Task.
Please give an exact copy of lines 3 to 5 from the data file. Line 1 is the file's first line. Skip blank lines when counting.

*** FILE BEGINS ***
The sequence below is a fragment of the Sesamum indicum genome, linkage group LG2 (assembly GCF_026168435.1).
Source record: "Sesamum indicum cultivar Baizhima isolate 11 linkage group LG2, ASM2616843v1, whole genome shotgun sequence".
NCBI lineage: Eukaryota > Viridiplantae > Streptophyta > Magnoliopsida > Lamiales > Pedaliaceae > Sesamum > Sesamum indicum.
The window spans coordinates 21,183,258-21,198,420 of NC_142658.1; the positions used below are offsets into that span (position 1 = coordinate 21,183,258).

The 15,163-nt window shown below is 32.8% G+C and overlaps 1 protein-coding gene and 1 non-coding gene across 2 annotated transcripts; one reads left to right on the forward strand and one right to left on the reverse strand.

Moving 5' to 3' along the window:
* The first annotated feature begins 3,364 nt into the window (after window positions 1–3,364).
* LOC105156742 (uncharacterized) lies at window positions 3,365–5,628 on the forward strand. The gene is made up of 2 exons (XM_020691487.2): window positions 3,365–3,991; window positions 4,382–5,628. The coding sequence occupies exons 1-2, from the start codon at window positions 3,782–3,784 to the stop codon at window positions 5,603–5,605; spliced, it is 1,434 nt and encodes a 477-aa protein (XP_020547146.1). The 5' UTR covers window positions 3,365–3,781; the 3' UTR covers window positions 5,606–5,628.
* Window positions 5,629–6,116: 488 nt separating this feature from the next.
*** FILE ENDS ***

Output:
NCBI lineage: Eukaryota > Viridiplantae > Streptophyta > Magnoliopsida > Lamiales > Pedaliaceae > Sesamum > Sesamum indicum.
The window spans coordinates 21,183,258-21,198,420 of NC_142658.1; the positions used below are offsets into that span (position 1 = coordinate 21,183,258).

The 15,163-nt window shown below is 32.8% G+C and overlaps 1 protein-coding gene and 1 non-coding gene across 2 annotated transcripts; one reads left to right on the forward strand and one right to left on the reverse strand.